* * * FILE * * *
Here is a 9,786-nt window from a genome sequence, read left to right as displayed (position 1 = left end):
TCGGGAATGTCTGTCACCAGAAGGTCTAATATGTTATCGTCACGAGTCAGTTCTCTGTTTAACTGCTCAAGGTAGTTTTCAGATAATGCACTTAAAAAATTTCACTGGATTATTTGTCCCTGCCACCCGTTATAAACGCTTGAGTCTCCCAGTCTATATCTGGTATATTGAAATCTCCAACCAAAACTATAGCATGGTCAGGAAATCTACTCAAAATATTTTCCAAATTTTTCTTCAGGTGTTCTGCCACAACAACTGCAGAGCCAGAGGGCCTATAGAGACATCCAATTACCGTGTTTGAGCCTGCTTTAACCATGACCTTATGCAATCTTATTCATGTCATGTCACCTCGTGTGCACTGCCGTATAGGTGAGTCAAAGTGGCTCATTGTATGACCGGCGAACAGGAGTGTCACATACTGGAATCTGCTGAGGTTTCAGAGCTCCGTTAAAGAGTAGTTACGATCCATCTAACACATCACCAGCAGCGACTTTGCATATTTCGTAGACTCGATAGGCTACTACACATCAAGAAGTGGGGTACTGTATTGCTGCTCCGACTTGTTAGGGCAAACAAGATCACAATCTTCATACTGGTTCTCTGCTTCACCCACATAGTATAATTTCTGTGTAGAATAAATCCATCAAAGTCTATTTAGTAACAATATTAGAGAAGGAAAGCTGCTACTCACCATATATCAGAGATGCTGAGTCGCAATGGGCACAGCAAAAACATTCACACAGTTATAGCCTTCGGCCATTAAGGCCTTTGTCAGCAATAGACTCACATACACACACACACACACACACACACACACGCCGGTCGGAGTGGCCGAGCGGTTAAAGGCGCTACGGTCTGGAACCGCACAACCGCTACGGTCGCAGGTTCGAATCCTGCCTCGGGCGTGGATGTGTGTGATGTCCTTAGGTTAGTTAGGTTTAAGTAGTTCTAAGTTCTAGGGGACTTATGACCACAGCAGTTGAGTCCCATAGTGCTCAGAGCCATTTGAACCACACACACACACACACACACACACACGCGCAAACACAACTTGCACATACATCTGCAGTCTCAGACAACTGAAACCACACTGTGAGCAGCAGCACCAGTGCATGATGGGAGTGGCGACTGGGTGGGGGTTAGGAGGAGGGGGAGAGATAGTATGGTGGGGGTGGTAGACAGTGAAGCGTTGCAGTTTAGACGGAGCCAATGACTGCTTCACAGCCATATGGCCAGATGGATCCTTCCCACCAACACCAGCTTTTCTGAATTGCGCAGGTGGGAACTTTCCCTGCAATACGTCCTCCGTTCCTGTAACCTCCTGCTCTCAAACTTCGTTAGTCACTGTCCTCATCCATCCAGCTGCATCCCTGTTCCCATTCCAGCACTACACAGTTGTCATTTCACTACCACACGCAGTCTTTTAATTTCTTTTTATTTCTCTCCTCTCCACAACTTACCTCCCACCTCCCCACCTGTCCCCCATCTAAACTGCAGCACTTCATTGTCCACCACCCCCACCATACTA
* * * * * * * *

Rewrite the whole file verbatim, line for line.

Here is a 9,786-nt window from a genome sequence, read left to right as displayed (position 1 = left end):
TCGGGAATGTCTGTCACCAGAAGGTCTAATATGTTATCGTCACGAGTCAGTTCTCTGTTTAACTGCTCAAGGTAGTTTTCAGATAATGCACTTAAAAAATTTCACTGGATTATTTGTCCCTGCCACCCGTTATAAACGCTTGAGTCTCCCAGTCTATATCTGGTATATTGAAATCTCCAACCAAAACTATAGCATGGTCAGGAAATCTACTCAAAATATTTTCCAAATTTTTCTTCAGGTGTTCTGCCACAACAACTGCAGAGCCAGAGGGCCTATAGAGACATCCAATTACCGTGTTTGAGCCTGCTTTAACCATGACCTTATGCAATCTTATTCATGTCATGTCACCTCGTGTGCACTGCCGTATAGGTGAGTCAAAGTGGCTCATTGTATGACCGGCGAACAGGAGTGTCACATACTGGAATCTGCTGAGGTTTCAGAGCTCCGTTAAAGAGTAGTTACGATCCATCTAACACATCACCAGCAGCGACTTTGCATATTTCGTAGACTCGATAGGCTACTACACATCAAGAAGTGGGGTACTGTATTGCTGCTCCGACTTGTTAGGGCAAACAAGATCACAATCTTCATACTGGTTCTCTGCTTCACCCACATAGTATAATTTCTGTGTAGAATAAATCCATCAAAGTCTATTTAGTAACAATATTAGAGAAGGAAAGCTGCTACTCACCATATATCAGAGATGCTGAGTCGCAATGGGCACAGCAAAAACATTCACACAGTTATAGCCTTCGGCCATTAAGGCCTTTGTCAGCAATAGACTCACATACACACACACACACACACACACACACACGCCGGTCGGAGTGGCCGAGCGGTTAAAGGCGCTACGGTCTGGAACCGCACAACCGCTACGGTCGCAGGTTCGAATCCTGCCTCGGGCGTGGATGTGTGTGATGTCCTTAGGTTAGTTAGGTTTAAGTAGTTCTAAGTTCTAGGGGACTTATGACCACAGCAGTTGAGTCCCATAGTGCTCAGAGCCATTTGAACCACACACACACACACACACACACACACGCGCAAACACAACTTGCACATACATCTGCAGTCTCAGACAACTGAAACCACACTGTGAGCAGCAGCACCAGTGCATGATGGGAGTGGCGACTGGGTGGGGGTTAGGAGGAGGGGGAGAGATAGTATGGTGGGGGTGGTAGACAGTGAAGCGTTGCAGTTTAGACGGAGCCAATGACTGCTTCACAGCCATATGGCCAGATGGATCCTTCCCACCAACACCAGCTTTTCTGAATTGCGCAGGTGGGAACTTTCCCTGCAATACGTCCTCCGTTCCTGTAACCTCCTGCTCTCAAACTTCGTTAGTCACTGTCCTCATCCATCCAGCTGCATCCCTGTTCCCATTCCAGCACTACACAGTTGTCATTTCACTACCACACGCAGTCTTTTAATTTCTTTTTATTTCTCTCCTCTCCACAACTTACCTCCCACCTCCCCACCTGTCCCCCATCTAAACTGCAGCACTTCATTGTCCACCACCCCCACCATACTA